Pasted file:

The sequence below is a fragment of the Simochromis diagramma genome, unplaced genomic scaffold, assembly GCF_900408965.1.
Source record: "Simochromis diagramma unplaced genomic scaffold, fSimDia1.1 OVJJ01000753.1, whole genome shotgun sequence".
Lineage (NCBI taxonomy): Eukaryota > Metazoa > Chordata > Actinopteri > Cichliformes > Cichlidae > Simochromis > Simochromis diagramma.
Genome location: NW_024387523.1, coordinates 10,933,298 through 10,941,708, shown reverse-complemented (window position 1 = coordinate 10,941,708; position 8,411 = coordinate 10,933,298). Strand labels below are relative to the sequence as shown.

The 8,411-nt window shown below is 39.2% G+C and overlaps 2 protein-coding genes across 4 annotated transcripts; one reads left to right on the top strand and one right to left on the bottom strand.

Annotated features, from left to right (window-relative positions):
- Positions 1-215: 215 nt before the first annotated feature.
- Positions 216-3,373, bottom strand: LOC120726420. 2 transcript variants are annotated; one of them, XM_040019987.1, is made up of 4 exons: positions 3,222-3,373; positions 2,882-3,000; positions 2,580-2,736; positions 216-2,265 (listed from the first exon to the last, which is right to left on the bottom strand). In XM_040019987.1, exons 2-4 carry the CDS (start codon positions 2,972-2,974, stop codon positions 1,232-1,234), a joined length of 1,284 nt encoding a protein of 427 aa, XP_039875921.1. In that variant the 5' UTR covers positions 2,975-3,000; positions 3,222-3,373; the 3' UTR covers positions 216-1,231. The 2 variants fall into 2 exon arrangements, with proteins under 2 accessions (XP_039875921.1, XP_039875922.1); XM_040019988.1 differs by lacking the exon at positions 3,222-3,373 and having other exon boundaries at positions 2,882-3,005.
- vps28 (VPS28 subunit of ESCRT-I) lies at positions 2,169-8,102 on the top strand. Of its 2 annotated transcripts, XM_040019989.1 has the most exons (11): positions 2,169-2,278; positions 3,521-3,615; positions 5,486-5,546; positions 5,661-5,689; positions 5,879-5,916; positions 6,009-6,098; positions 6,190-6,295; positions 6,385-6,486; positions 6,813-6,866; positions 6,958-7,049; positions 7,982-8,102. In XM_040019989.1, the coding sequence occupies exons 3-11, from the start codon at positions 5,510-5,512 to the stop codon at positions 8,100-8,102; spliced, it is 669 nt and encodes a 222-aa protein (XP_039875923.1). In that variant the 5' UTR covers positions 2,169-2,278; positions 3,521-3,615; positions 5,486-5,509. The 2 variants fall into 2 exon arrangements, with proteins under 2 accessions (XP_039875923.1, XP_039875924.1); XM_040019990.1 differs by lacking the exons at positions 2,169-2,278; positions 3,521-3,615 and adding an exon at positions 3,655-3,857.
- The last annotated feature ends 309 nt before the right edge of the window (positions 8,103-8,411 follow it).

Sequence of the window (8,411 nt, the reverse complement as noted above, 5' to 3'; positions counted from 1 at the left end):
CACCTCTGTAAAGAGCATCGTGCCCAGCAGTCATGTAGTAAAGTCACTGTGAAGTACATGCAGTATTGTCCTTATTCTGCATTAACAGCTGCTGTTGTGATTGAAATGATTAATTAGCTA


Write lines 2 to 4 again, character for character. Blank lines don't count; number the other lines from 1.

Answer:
Source record: "Simochromis diagramma unplaced genomic scaffold, fSimDia1.1 OVJJ01000753.1, whole genome shotgun sequence".
Lineage (NCBI taxonomy): Eukaryota > Metazoa > Chordata > Actinopteri > Cichliformes > Cichlidae > Simochromis > Simochromis diagramma.
Genome location: NW_024387523.1, coordinates 10,933,298 through 10,941,708, shown reverse-complemented (window position 1 = coordinate 10,941,708; position 8,411 = coordinate 10,933,298). Strand labels below are relative to the sequence as shown.